Video Mind-Controlled Prosthetics Are Getting Closer

Scientists and engineers are making substantial advances towards the ultimate goal in prosthetics – creation of limbs that can be controlled by the wearer’s mind. Thanks to sophisticated sensors capable of picking up the brain’s signals, an amputee in Iceland is literally bringing us one step closer to that goal. VOA’s George Putic reports.
Video

Video Afghan Economy Sinks As Foreign Troops Depart

As international troops prepare to leave Afghanistan, and many foreign aid groups follow, Afghans are grappling with how the exodus will affect the country's fragile economy. Ayesha Tanzeem reports from the Afghan capital, Kabul.
Video

Video Poverty, Ignorance Force Underage Girls Into Marriage

The recent marriage of a 17-year old Chechen girl to a local police chief who was 30 years older and already had a wife caused an outcry in Russia and beyond. The bride was reportedly forced to marry and her parents were intimidated into giving their consent. The union spotlighted yet again the plight of many underage girls in developing countries. Zlatica Hoke reports poverty, ignorance and fear are behind the practice, especially in Asia and Africa.
Video

Video South Korea Marks Gwangju Uprising Anniversary

South Korea this week marked the 35th anniversary of a protest that turned deadly. The Gwangju Uprising is credited with starting the country’s democratic revolution after it was violently quelled by South Korea’s former military rulers. But as Jason Strother reports, some observers worry that democracy has recently been eroded.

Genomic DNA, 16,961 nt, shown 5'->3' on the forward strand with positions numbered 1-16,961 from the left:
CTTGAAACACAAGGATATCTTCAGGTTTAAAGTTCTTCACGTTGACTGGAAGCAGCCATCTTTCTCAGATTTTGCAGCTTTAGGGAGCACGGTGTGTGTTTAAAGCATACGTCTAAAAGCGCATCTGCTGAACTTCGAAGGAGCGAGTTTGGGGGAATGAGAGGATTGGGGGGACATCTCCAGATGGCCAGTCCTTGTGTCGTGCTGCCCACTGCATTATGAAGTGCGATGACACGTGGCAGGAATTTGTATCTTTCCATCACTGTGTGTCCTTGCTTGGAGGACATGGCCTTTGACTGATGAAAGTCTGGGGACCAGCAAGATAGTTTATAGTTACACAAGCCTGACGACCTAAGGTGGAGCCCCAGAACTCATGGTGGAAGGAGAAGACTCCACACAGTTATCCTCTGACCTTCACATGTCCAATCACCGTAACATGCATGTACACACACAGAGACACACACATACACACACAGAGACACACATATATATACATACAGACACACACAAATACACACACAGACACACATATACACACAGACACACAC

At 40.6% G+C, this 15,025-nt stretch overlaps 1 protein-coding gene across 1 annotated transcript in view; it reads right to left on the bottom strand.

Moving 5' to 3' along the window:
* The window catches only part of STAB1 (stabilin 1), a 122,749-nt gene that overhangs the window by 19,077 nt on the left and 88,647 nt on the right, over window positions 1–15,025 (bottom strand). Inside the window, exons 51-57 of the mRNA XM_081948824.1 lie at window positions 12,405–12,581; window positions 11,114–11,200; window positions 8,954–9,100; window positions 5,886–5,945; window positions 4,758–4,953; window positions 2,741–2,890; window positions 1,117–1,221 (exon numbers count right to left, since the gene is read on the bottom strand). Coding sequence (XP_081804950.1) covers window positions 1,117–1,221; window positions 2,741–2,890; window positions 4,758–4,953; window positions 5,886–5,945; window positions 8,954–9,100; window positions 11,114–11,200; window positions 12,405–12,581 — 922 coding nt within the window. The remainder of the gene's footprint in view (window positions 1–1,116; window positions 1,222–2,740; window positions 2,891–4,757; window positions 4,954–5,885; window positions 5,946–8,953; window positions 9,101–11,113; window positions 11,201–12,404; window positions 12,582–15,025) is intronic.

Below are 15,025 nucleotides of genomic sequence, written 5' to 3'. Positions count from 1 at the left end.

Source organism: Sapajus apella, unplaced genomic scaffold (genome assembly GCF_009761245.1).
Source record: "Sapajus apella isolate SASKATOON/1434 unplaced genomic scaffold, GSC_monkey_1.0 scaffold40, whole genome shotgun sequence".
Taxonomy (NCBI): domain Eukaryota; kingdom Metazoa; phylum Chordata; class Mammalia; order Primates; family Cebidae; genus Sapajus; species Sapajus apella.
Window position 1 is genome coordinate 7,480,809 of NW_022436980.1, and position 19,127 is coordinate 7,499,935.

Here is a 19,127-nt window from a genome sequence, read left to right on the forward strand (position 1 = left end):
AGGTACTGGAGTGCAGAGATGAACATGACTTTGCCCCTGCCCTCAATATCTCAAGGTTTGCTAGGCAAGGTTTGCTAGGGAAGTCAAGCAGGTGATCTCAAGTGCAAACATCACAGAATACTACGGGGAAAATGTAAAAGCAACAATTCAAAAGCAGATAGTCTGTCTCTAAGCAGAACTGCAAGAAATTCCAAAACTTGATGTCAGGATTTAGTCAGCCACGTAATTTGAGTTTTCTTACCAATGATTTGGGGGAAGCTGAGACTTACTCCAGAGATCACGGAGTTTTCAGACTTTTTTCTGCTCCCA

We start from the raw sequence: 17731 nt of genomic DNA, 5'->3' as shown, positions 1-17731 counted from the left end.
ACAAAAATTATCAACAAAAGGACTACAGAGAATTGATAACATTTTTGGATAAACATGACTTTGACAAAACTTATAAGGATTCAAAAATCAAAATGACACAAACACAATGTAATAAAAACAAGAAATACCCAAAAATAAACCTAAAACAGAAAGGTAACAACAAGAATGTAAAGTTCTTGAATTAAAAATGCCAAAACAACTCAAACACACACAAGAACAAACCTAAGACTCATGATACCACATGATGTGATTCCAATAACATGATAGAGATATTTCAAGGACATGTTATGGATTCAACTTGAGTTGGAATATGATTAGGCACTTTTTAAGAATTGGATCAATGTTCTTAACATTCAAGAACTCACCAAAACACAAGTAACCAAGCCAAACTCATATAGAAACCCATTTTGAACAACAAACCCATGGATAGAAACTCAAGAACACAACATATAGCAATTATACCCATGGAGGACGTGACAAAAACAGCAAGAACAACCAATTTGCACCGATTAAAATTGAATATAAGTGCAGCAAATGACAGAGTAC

Video

Video California’s Water System Not Created To Handle Current Drought

The drought in California is moving into its fourth year. While the state's governor is mandating a reduction in urban water use, most of the water used in California is for agriculture. But both city dwellers and farmers are feeling the impact of the drought. Some experts say the state’s water system was not created to handle long periods of drought. Elizabeth Lee reports from Ventura County, an agricultural region just northwest of Los Angeles.
Video

Video How to Clone a Mammoth: The Science of De-Extinction

An international team of scientists has sequenced the complete genome of the woolly mammoth. Led by the Swedish Museum of Natural History in Stockholm, the work opens the door to recreate the huge herbivore, which last roamed the Earth 4,000 years ago. VOA’s Rosanne Skirble considers the science of de-extinction and its place on the planet
Video

Video Blind Boy Defines His Life with Music

Cole Moran was born blind. He also has cognitive delays and other birth defects. He has to learn everything by ear. Nevertheless, the 12-year-old has had an insatiable love for music since he was born. VOA’s June Soh introduces us to the young phenomenal harmonica player.

VOA Blogs